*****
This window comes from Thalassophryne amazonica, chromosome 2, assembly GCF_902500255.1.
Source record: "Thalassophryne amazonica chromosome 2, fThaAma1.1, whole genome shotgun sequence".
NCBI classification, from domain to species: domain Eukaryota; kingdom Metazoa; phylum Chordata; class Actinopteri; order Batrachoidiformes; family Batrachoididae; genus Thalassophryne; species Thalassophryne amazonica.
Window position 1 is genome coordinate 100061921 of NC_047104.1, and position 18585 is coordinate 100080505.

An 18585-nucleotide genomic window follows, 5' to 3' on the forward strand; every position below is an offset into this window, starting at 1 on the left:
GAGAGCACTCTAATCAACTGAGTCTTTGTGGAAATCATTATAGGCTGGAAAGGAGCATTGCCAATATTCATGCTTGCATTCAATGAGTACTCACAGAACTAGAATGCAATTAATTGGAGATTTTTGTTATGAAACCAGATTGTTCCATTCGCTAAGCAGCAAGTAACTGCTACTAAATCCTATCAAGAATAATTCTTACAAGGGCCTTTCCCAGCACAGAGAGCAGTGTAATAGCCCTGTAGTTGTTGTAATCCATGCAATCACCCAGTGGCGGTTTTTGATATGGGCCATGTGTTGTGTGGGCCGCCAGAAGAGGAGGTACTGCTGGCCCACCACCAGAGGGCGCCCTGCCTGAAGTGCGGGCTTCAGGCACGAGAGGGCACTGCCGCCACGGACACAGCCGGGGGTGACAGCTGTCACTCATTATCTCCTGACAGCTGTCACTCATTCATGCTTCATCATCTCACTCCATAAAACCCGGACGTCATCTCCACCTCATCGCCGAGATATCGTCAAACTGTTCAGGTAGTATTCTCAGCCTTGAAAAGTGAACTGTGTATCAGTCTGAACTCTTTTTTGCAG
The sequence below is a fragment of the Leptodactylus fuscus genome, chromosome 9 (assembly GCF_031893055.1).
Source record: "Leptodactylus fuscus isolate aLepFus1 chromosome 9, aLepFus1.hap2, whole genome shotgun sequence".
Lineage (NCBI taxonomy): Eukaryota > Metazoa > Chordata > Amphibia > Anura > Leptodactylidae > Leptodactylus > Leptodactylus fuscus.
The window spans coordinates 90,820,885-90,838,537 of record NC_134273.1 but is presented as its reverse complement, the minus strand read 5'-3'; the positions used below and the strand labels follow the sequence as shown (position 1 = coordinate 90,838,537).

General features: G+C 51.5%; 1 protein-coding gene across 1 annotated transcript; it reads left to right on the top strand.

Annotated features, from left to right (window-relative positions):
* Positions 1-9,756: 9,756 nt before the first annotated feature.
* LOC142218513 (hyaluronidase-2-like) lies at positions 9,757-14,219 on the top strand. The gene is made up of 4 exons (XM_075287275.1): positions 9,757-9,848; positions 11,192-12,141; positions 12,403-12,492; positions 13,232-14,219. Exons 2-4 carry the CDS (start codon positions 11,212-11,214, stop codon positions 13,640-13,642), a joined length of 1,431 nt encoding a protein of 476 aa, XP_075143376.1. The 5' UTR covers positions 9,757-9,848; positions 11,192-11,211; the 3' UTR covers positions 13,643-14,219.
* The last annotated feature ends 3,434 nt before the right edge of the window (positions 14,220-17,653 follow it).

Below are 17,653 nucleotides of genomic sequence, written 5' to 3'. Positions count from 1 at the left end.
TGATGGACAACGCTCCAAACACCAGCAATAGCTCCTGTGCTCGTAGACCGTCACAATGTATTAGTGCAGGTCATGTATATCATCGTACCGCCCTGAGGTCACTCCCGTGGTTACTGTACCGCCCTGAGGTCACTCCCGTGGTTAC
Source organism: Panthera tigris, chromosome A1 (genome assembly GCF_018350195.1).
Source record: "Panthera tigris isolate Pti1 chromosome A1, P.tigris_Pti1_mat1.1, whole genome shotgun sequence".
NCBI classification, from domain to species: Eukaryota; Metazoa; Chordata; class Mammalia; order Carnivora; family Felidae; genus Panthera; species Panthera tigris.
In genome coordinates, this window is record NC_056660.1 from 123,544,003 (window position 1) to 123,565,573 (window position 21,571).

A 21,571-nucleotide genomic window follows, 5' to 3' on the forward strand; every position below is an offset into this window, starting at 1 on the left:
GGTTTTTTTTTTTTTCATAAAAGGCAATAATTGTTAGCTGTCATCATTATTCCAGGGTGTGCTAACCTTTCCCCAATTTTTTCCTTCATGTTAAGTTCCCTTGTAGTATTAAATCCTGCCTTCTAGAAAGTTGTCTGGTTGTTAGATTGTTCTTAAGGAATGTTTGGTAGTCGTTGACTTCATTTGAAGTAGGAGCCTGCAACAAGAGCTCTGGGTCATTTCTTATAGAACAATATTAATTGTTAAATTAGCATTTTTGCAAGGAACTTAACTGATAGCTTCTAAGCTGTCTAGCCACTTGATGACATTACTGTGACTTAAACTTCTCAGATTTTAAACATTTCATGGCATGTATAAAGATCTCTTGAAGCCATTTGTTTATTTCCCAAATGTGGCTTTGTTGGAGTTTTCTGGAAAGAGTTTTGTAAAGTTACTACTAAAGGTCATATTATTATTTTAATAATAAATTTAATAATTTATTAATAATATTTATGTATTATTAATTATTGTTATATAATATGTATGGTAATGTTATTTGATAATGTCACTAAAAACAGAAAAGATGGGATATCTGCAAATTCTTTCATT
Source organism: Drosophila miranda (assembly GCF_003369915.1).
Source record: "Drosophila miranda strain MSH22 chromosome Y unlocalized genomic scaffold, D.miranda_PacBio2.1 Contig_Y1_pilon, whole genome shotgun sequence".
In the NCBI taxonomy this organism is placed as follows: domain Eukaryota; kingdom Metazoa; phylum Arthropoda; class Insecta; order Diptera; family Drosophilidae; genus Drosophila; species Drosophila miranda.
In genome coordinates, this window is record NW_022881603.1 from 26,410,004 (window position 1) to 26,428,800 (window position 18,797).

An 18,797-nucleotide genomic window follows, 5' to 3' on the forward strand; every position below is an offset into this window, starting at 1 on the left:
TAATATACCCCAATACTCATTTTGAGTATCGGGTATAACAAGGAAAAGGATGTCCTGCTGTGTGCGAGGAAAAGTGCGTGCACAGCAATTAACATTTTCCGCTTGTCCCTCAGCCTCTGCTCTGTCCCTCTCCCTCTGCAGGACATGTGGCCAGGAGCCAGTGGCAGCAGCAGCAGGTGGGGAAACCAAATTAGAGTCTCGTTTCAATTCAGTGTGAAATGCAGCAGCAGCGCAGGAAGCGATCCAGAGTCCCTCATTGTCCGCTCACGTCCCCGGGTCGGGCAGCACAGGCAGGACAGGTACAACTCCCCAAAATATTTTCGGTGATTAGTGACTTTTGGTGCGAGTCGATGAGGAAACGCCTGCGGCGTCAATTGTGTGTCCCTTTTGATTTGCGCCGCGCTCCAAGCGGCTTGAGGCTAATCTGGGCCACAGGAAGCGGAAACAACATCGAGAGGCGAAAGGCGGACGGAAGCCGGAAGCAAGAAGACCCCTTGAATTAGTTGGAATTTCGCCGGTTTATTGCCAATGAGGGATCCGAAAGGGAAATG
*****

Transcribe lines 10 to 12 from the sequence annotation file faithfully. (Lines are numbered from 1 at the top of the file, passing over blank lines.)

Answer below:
The window spans coordinates 90,820,885-90,838,537 of record NC_134273.1 but is presented as its reverse complement, the minus strand read 5'-3'; the positions used below and the strand labels follow the sequence as shown (position 1 = coordinate 90,838,537).

General features: G+C 51.5%; 1 protein-coding gene across 1 annotated transcript; it reads left to right on the top strand.

Annotated features, from left to right (window-relative positions):